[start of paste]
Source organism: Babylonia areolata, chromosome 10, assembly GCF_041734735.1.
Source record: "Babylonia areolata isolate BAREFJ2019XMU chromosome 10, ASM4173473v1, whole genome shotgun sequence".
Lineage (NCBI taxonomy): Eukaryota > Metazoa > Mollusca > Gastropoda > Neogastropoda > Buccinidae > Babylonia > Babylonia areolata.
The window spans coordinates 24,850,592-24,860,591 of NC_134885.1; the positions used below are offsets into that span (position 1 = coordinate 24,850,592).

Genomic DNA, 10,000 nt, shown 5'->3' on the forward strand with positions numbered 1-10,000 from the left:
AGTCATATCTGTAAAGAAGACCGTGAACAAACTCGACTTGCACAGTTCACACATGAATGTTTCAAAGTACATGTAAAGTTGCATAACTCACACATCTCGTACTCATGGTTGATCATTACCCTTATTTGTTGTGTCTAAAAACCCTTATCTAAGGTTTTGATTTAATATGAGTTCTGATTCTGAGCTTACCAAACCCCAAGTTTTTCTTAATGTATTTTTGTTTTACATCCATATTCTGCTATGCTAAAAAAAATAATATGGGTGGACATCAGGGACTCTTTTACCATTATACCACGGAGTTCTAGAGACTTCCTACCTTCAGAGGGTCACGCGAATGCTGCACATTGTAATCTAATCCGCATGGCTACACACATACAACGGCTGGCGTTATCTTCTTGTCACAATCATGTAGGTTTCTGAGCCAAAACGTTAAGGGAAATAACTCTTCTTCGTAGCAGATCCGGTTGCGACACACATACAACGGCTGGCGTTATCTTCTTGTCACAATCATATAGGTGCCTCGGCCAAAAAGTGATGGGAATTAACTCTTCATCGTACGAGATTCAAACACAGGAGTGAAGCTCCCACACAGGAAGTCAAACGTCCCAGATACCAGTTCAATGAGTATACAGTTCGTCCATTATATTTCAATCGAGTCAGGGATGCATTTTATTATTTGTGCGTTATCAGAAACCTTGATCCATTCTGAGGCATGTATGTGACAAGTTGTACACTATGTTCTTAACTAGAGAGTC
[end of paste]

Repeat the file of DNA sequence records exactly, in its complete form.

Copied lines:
Source organism: Babylonia areolata, chromosome 10, assembly GCF_041734735.1.
Source record: "Babylonia areolata isolate BAREFJ2019XMU chromosome 10, ASM4173473v1, whole genome shotgun sequence".
Lineage (NCBI taxonomy): Eukaryota > Metazoa > Mollusca > Gastropoda > Neogastropoda > Buccinidae > Babylonia > Babylonia areolata.
The window spans coordinates 24,850,592-24,860,591 of NC_134885.1; the positions used below are offsets into that span (position 1 = coordinate 24,850,592).

Genomic DNA, 10,000 nt, shown 5'->3' on the forward strand with positions numbered 1-10,000 from the left:
AGTCATATCTGTAAAGAAGACCGTGAACAAACTCGACTTGCACAGTTCACACATGAATGTTTCAAAGTACATGTAAAGTTGCATAACTCACACATCTCGTACTCATGGTTGATCATTACCCTTATTTGTTGTGTCTAAAAACCCTTATCTAAGGTTTTGATTTAATATGAGTTCTGATTCTGAGCTTACCAAACCCCAAGTTTTTCTTAATGTATTTTTGTTTTACATCCATATTCTGCTATGCTAAAAAAAATAATATGGGTGGACATCAGGGACTCTTTTACCATTATACCACGGAGTTCTAGAGACTTCCTACCTTCAGAGGGTCACGCGAATGCTGCACATTGTAATCTAATCCGCATGGCTACACACATACAACGGCTGGCGTTATCTTCTTGTCACAATCATGTAGGTTTCTGAGCCAAAACGTTAAGGGAAATAACTCTTCTTCGTAGCAGATCCGGTTGCGACACACATACAACGGCTGGCGTTATCTTCTTGTCACAATCATATAGGTGCCTCGGCCAAAAAGTGATGGGAATTAACTCTTCATCGTACGAGATTCAAACACAGGAGTGAAGCTCCCACACAGGAAGTCAAACGTCCCAGATACCAGTTCAATGAGTATACAGTTCGTCCATTATATTTCAATCGAGTCAGGGATGCATTTTATTATTTGTGCGTTATCAGAAACCTTGATCCATTCTGAGGCATGTATGTGACAAGTTGTACACTATGTTCTTAACTAGAGAGTC